RYAL SCHOOL IN RURAL Oklahoma is unique. Serving grades pre-K through 8, its population is almost 90 percent Native American and 100 percent of their students qualify for free and reduced lunches. With this comes certain distinct challenges, but they also face the same hurdle that every school faces: increasing test scores. In 2010, Ryal was outfitted with Audio Enhancement systems in every classroom, allowing the students to hear their teachers more clearly. They continue to experience the benefits of sound enhancement today, including reduced teacher vocal fatigue and absenteeism. The Audio Enhancement component was a crucial part of the strategy to increase student performance.
Newton County Schools released their research findings on Audio Enhancement in the classroom. Here is an excerpt of the study:
“In April of 2011, 24 teachers and 2,762 students responded to a district survey—completed anonymously—regarding their exposure to an audio-enhanced classroom.
Of our students, 90% responded that “it is easier to hear my teacher when he/she uses the audio sound system.” 85% responded yes when asked if “my teacher’s voice is loud and clear with the sound system.” 76% responded yes when asked if the sound system helped them listen better. 88% responded yes to the question, “When my teacher is writing on the board [with back turned], I can hear him/her with the sound system?” Finally, when asked if they “liked having my teacher use the sound system in our classroom,” 78% responded yes.
Of our teachers, 90% responded yes to the question, “Do students focus on instruction well?” Prior to audio enhancement, only 21% said yes. 95% said that students “understand instruction better” using audio enhancement compared to only 22% who thought
so prior to audio enhancement. 88% responded yes when asked, “Do students follow directions well?” Only 21% thought so prior to audio enhancement. When asked “Do students stay on task more often with few reminders using audio enhancement,” 96% responded yes. Prior to audio enhancement, only 23% of teachers felt students stayed on task with few reminders.”
Read the whole study
Students at Ben Milam Elementary are speaking up in the classroom thanks to new technology. It may look like they’re making presentations or singing karaoke, but using a microphone in class is now a regular practice.
Kindergarten, First and Second Grade teachers in 12 classrooms now wear microphones around their necks, projecting their voices through new ceiling speakers. Students also use a hand-held microphone to answer questions and read out loud. Ben Milam Principal Jesse Thomas said the technology keeps kids involved. He said, “If you’ve got a kid that’s reading out loud in a group and then you’ve got another kid across the room, well, anyone whose spent time in a classroom knows if you can’t hear that kid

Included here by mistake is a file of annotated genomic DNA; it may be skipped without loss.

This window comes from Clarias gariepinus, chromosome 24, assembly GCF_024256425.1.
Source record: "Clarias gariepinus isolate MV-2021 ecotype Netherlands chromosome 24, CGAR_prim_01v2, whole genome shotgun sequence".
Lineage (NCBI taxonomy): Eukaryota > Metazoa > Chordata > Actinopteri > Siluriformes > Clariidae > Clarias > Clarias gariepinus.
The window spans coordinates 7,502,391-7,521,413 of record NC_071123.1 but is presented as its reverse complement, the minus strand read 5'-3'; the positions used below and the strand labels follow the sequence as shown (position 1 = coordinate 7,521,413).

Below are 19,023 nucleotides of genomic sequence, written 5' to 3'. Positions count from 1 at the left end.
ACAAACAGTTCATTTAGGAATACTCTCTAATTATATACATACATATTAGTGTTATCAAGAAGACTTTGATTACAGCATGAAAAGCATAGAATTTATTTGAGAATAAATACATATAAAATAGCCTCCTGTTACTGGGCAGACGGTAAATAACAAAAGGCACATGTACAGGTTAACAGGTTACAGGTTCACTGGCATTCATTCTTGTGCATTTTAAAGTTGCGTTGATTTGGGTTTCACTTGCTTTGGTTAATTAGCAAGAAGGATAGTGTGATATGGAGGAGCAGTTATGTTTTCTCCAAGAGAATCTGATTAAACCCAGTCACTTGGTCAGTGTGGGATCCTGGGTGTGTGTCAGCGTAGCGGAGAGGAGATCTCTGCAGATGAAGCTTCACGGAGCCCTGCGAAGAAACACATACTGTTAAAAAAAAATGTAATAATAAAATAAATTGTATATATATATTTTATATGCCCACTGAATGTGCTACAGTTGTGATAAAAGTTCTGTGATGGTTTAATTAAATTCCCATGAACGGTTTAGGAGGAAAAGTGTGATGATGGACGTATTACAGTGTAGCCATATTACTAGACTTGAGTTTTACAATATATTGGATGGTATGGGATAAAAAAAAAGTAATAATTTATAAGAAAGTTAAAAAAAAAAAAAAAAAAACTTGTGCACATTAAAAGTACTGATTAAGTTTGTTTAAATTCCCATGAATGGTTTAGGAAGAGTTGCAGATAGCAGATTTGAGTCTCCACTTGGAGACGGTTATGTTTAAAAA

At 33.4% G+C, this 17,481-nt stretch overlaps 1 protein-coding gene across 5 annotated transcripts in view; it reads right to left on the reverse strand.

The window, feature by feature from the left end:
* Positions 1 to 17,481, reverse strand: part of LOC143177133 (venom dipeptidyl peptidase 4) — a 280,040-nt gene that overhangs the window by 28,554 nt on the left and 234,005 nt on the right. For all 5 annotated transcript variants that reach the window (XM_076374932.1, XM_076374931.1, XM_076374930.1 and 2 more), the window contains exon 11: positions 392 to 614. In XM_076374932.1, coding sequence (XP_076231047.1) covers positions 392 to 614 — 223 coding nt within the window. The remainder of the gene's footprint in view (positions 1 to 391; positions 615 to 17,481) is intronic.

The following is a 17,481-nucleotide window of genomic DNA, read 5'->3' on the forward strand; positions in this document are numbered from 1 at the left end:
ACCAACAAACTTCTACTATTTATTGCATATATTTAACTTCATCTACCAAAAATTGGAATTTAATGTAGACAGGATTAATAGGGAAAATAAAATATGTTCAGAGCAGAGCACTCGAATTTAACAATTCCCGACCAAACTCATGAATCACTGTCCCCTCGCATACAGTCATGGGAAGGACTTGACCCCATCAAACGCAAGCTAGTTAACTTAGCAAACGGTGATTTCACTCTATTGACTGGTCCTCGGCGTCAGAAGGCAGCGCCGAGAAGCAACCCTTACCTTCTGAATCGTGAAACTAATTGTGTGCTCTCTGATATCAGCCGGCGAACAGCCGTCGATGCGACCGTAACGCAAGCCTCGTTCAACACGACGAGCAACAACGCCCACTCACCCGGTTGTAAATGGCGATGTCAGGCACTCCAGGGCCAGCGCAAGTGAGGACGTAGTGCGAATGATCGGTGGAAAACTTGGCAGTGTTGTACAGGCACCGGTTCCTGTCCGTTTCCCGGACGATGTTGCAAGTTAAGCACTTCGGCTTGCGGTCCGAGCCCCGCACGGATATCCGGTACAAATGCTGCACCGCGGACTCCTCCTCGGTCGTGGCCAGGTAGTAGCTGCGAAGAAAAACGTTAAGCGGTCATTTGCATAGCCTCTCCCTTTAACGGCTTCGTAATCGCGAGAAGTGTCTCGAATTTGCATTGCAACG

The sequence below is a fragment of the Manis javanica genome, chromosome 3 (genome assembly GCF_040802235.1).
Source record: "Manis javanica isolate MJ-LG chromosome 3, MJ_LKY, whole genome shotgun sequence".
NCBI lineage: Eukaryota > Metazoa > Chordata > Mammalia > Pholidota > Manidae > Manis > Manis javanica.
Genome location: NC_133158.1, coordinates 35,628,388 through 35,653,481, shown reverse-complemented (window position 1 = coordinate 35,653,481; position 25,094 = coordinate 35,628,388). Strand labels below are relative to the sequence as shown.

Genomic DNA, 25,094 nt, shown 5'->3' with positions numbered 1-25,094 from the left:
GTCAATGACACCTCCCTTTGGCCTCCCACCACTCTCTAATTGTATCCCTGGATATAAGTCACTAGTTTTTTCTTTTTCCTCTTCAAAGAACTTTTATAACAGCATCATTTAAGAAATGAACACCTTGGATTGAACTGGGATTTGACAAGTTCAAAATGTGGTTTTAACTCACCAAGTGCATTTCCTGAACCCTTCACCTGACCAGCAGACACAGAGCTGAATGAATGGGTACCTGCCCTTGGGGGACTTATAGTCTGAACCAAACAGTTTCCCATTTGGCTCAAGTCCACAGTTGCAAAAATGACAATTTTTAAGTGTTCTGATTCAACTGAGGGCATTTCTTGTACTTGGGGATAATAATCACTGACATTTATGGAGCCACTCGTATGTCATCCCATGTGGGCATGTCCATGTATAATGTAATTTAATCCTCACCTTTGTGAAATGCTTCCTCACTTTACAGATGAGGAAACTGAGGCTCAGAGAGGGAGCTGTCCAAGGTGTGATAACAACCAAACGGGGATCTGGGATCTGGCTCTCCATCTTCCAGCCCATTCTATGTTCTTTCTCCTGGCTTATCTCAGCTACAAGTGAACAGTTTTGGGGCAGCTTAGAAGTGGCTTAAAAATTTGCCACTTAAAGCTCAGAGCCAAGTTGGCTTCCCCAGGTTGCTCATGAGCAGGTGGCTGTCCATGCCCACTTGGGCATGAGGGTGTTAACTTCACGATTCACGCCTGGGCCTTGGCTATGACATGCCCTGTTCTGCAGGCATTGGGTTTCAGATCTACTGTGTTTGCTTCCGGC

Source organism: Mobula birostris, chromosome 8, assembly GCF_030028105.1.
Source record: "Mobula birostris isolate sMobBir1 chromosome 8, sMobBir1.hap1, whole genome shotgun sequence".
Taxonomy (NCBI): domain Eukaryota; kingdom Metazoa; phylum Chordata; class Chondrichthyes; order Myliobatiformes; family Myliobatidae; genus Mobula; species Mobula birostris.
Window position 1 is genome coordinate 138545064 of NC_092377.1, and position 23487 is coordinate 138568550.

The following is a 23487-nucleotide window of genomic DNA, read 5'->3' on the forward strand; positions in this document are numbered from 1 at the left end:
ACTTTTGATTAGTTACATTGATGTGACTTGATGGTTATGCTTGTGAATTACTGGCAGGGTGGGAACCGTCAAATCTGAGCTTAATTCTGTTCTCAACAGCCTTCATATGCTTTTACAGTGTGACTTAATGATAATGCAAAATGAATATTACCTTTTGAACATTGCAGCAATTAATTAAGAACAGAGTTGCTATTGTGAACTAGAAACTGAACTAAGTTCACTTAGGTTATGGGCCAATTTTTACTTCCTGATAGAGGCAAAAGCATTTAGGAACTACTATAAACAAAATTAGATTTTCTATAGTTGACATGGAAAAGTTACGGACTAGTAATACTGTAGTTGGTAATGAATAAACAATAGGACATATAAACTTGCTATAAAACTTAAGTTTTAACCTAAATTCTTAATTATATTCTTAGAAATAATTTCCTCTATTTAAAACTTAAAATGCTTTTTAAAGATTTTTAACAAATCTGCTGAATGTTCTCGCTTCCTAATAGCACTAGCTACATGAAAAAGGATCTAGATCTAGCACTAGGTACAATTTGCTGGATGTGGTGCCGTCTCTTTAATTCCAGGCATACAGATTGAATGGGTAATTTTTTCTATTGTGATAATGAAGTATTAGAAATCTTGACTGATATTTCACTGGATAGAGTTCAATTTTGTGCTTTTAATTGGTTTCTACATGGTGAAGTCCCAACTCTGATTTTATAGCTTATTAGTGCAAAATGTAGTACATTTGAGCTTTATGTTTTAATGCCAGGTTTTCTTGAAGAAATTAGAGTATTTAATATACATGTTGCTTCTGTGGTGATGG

across the room you just start doing something else you get distracted. That’s no longer a problem”.
The system has only been in place for about six weeks, but teachers say they’ve already seen a difference. First Grade teacher Alyssa Newcomb said, “They remind me to put it on in the morning. I think its easier for them to hear from anywhere in the classroom”. Patricia Robinson also teaches first grade. She said, “It brings out the kids that are really shy, they love getting on there and hearing their voice projected. They will do reading for us and things they normally wouldn’t do because they think its fun”.
On a quiet Tuesday afternoon in Nye County School District, a student’s behavior escalated out of control. He became angry and destructive, tearing down posters, throwing books and upsetting the other students in the classroom. When the substitute teacher was unable to gain control of the child, she realized she needed help. Luckily, the teacher had been equipped with the SAFE System. At the push of a button, the administrative office was notified with a visual and audible alert of the situation and the ceiling-mounted camera began recording the incident. Proper authorities were also notified. Three staff members and a security officer arrived in the classroom within thirty seconds of the alert. They removed the child from the classroom and were able to calm him down as he was escorted to the administrative office. The child’s parents were notified of the incident and, upon arrival to the school, were able to watch the recording and verify exactly what occurred in their child’s classroom. They were supportive of the disciplinary action taken due to their child’s out of control behavior. When the police arrived, the administrators provided video access on their iPads so they were able to view the entire incident.